Gregory and I both grew up gay in small towns, he in Wisconsin and I in rural Maine. We know first hand what it means to be mercilessly bullied and picked on for being different. We survived those high school years by believing that it would one day get better, that one day we could chart our own course. We were right, and we hope that you understand that as well. While bullying is terrible all in itself, what we hoped never to see happen was that a group of people such as your classmates would be so cavalier about the dangers of hatred that they would participate in the display we all witnessed on the evening news. The “it’s just a joke” rationale is not at all to be accepted. The behavior is dangerous and frightening.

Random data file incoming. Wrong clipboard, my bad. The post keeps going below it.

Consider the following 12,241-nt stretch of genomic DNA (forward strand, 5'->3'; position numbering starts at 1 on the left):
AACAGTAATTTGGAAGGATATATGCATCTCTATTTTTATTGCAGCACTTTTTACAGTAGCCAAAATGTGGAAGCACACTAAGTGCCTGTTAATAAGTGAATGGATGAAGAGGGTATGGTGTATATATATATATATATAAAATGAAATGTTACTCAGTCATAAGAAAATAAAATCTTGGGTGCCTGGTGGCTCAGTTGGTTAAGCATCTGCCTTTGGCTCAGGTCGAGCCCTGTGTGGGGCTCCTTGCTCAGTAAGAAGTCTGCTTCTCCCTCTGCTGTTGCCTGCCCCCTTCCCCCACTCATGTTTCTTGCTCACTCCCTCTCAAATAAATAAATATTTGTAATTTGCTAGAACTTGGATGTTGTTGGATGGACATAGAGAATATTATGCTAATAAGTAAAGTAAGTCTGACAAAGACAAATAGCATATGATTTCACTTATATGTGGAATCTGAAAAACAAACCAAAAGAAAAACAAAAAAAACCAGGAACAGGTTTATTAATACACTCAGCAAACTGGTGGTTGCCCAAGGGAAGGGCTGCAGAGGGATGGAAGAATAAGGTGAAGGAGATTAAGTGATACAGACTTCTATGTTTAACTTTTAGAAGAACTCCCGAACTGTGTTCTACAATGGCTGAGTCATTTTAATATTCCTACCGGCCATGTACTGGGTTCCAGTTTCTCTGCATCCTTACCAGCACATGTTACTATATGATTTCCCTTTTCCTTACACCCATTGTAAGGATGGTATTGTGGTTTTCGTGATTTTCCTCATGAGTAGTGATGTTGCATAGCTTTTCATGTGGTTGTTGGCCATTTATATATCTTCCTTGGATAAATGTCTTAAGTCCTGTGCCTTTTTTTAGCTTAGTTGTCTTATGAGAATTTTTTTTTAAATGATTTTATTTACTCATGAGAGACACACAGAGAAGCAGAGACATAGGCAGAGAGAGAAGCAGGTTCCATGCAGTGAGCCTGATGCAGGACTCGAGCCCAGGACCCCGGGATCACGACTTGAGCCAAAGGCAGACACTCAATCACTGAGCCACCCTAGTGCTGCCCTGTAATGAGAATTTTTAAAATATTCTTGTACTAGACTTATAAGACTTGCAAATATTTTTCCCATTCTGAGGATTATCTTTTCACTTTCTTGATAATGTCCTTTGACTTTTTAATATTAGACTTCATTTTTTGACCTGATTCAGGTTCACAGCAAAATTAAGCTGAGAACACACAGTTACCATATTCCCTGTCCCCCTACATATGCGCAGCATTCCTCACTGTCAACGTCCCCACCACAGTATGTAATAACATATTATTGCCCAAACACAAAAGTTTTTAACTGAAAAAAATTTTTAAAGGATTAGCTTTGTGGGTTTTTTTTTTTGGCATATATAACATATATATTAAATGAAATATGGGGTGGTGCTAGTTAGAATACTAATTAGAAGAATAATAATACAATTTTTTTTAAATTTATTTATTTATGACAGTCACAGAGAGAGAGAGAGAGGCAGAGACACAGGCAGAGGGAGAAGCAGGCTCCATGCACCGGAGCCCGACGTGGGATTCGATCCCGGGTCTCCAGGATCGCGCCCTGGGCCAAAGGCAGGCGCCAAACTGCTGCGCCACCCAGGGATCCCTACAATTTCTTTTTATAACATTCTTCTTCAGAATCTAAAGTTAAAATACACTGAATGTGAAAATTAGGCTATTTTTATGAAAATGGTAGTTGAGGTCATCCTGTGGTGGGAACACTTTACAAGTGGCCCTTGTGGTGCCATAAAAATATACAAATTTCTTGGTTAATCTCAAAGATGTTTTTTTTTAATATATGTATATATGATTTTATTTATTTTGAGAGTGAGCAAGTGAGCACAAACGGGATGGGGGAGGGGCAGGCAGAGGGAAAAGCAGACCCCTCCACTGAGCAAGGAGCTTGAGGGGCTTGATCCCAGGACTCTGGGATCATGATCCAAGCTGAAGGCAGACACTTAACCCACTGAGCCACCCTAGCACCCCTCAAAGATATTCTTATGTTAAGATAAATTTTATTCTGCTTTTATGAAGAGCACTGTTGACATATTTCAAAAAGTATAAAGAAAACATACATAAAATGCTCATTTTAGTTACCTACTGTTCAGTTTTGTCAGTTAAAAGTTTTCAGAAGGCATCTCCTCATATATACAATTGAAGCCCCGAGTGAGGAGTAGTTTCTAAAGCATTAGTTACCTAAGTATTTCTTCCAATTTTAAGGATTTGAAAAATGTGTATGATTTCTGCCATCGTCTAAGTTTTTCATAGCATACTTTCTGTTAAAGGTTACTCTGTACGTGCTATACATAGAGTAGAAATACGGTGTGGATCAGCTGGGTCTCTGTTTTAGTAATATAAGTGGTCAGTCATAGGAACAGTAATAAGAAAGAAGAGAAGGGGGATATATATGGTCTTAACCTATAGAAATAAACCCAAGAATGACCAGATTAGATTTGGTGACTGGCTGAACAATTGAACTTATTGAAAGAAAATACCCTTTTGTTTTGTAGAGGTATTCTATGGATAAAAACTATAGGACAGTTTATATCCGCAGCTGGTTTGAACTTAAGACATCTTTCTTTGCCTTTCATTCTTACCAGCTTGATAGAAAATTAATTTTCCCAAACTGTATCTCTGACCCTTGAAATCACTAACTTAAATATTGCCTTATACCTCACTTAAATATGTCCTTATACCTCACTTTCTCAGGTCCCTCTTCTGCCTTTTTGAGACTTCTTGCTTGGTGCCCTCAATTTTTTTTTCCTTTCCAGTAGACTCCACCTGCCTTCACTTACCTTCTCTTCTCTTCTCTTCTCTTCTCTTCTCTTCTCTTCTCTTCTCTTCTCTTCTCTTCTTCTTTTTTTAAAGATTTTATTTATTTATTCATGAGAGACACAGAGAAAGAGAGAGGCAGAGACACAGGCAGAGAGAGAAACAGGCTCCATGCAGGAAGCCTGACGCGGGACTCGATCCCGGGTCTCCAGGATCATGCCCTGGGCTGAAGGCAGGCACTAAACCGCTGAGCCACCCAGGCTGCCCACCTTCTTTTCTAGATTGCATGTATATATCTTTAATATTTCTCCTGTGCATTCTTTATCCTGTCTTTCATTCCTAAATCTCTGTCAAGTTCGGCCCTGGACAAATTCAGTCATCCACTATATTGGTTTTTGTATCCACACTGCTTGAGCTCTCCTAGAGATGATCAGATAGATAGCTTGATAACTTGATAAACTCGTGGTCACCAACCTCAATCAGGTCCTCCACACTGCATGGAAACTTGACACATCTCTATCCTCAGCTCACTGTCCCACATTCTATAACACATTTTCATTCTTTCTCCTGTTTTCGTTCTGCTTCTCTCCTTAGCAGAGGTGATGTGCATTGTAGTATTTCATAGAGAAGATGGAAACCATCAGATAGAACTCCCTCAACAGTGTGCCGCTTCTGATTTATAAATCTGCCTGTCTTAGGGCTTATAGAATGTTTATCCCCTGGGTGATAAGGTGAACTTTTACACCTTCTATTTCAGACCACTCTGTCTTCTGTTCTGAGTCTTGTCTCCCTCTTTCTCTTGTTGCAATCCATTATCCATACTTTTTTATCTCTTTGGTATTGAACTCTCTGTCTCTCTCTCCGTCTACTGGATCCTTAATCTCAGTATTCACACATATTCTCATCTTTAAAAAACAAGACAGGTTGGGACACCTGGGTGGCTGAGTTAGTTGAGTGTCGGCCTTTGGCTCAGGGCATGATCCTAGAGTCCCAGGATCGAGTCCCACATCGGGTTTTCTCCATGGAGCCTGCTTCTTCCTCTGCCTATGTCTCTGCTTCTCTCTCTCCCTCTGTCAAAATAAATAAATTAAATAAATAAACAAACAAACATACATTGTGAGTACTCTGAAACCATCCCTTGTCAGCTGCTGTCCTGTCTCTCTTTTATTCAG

My doctoral studies were in French and Spanish and I have worked my entire career to teach and educate young people just like you to think about themselves as a part of the global community. I have sought to help young people think about the world around them from other points of view. I have spoken in my courses about the Holocaust survivors whom I have met and been friends with over the years. I lived in France and knew many Jewish survivors; I have seen the numeric tattoos on their arms: I have heard their stores of hiding in attics and basements before being caught and sent to Auschwitz, lucky to have survived only because the Americans arrived only hours before the gas chambers were to be filled to capacity, just like every other day of their existence. I have spent time with Jehovah Witnesses who were tortured and beaten and sent to labor camps; they continue today to suffer physically as a result. I have met families whose homosexual sons were used by the Nazis in medical experiments from castration to frontal lobotomy to worse. Most, their families told me, would have preferred the gas. And, my time in Spain showed me the horrors of their Civil War and Fascism there. The doorman at my apartment building in Spain had no arms—his were amputated in the war as punishment for not having saluted with a Sig Heil like everyone else had when he dictator passed his troop. The Nazis sought to rid their world of not only the Jewish, but the homosexual, the Jehovah Witness, the Catholic, the Roma (gypsies), the mentally disabled… anyone who was different. These stories aren’t just made up to fill your history textbooks. I have met the survivors and I have wept openly with them.